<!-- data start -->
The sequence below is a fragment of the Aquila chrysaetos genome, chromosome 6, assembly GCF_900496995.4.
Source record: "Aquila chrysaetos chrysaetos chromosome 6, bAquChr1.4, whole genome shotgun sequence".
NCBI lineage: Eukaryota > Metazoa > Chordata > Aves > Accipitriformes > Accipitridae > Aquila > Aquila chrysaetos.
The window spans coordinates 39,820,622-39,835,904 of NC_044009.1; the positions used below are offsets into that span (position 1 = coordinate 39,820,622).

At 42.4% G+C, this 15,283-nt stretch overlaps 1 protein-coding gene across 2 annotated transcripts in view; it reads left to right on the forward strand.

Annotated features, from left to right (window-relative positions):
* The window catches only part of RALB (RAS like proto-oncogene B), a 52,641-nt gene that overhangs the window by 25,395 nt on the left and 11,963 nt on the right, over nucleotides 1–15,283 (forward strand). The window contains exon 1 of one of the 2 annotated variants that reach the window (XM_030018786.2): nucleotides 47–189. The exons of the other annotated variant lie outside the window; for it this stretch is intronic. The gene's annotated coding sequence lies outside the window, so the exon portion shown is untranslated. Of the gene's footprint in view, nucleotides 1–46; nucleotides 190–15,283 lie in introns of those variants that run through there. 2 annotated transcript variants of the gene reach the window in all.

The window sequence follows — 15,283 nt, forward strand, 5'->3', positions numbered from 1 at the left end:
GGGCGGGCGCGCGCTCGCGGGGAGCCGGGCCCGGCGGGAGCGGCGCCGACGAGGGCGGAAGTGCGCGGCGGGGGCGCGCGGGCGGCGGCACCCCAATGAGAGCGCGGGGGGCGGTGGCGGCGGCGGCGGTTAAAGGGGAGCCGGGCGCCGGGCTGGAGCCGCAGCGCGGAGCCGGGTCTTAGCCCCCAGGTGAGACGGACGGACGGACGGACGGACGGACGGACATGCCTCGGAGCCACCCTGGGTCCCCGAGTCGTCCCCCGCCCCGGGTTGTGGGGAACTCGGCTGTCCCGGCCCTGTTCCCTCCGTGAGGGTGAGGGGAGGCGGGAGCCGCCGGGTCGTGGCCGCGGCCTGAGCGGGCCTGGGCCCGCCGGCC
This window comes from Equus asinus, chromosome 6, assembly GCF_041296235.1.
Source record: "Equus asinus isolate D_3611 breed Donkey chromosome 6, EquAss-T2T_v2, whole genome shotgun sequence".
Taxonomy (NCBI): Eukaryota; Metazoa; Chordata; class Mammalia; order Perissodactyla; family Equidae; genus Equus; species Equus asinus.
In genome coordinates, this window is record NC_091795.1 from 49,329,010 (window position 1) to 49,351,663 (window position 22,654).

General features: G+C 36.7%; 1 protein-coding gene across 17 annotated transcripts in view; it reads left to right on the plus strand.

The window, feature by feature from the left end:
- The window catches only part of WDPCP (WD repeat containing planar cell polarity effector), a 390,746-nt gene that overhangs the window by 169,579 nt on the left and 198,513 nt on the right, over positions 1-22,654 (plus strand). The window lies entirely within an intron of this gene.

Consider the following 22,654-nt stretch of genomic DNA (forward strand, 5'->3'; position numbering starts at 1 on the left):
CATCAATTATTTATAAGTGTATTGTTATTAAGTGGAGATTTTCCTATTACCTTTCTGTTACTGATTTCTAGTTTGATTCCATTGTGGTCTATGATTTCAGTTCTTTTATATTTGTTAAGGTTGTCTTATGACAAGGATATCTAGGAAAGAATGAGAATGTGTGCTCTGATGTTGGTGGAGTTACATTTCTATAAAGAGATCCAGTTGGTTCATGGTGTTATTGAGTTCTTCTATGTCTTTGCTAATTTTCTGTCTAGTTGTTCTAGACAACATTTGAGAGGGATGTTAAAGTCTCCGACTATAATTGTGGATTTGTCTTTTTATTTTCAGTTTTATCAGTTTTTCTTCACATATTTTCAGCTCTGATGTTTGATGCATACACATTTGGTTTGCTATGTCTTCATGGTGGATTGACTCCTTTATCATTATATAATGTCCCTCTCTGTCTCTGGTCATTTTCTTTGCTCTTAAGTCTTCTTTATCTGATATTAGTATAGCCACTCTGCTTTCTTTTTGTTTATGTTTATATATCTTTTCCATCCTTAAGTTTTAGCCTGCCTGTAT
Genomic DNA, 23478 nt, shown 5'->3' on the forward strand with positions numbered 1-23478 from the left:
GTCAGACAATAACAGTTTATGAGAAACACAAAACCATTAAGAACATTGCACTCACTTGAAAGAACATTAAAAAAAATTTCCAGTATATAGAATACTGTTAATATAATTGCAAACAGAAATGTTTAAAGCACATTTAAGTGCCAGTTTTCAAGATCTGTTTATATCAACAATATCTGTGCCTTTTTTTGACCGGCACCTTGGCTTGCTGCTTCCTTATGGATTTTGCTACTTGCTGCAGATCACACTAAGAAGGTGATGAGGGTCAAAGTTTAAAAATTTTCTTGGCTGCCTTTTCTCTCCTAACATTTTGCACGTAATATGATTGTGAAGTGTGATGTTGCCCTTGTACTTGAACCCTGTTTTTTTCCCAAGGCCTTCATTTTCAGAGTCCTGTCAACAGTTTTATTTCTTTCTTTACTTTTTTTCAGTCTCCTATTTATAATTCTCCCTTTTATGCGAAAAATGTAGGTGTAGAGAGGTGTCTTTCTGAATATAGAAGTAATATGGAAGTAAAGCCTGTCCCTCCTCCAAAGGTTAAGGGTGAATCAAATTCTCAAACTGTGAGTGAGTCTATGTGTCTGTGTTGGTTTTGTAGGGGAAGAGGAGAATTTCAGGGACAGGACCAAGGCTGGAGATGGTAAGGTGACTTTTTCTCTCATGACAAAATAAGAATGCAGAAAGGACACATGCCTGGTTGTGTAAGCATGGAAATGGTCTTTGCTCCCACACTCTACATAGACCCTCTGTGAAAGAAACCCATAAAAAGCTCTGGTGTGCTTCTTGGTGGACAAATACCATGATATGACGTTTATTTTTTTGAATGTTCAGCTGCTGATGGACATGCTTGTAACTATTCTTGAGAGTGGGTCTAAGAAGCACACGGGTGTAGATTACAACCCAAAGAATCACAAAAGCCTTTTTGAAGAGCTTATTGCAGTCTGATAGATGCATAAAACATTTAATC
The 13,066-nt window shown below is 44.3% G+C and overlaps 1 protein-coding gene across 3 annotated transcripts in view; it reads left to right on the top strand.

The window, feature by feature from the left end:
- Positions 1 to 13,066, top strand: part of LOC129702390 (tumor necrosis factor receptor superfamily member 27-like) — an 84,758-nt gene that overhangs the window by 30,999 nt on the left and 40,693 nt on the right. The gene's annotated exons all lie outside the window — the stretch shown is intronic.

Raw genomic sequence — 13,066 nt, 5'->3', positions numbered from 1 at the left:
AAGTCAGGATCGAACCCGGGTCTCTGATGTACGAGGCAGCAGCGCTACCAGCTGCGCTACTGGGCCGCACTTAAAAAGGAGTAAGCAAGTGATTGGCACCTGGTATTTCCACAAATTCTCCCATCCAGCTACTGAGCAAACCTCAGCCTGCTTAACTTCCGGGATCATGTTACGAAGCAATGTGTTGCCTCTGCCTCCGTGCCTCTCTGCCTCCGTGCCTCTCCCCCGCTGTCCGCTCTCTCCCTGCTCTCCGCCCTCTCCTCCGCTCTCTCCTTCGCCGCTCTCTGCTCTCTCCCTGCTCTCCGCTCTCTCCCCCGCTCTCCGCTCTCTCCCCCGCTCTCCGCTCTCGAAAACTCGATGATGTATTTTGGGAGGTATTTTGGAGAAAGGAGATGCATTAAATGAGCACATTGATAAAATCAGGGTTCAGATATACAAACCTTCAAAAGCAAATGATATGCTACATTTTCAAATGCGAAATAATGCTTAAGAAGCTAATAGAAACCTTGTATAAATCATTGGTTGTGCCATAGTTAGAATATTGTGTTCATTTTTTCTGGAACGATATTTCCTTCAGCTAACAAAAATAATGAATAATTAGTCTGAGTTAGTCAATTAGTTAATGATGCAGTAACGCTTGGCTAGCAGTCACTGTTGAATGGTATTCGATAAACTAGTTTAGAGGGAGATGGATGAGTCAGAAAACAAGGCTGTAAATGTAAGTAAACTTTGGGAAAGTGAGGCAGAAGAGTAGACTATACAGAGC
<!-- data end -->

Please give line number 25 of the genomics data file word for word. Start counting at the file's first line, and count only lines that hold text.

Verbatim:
AAGTCAGGATCGAACCCGGGTCTCTGATGTACGAGGCAGCAGCGCTACCAGCTGCGCTACTGGGCCGCACTTAAAAAGGAGTAAGCAAGTGATTGGCACCTGGTATTTCCACAAATTCTCCCATCCAGCTACTGAGCAAACCTCAGCCTGCTTAACTTCCGGGATCATGTTACGAAGCAATGTGTTGCCTCTGCCTCCGTGCCTCTCTGCCTCCGTGCCTCTCCCCCGCTGTCCGCTCTCTCCCTGCTCTCCGCCCTCTCCTCCGCTCTCTCCTTCGCCGCTCTCTGCTCTCTCCCTGCTCTCCGCTCTCTCCCCCGCTCTCCGCTCTCTCCCCCGCTCTCCGCTCTCGAAAACTCGATGATGTATTTTGGGAGGTATTTTGGAGAAAGGAGATGCATTAAATGAGCACATTGATAAAATCAGGGTTCAGATATACAAACCTTCAAAAGCAAATGATATGCTACATTTTCAAATGCGAAATAATGCTTAAGAAGCTAATAGAAACCTTGTATAAATCATTGGTTGTGCCATAGTTAGAATATTGTGTTCATTTTTTCTGGAACGATATTTCCTTCAGCTAACAAAAATAATGAATAATTAGTCTGAGTTAGTCAATTAGTTAATGATGCAGTAACGCTTGGCTAGCAGTCACTGTTGAATGGTATTCGATAAACTAGTTTAGAGGGAGATGGATGAGTCAGAAAACAAGGCTGTAAATGTAAGTAAACTTTGGGAAAGTGAGGCAGAAGAGTAGACTATACAGAGC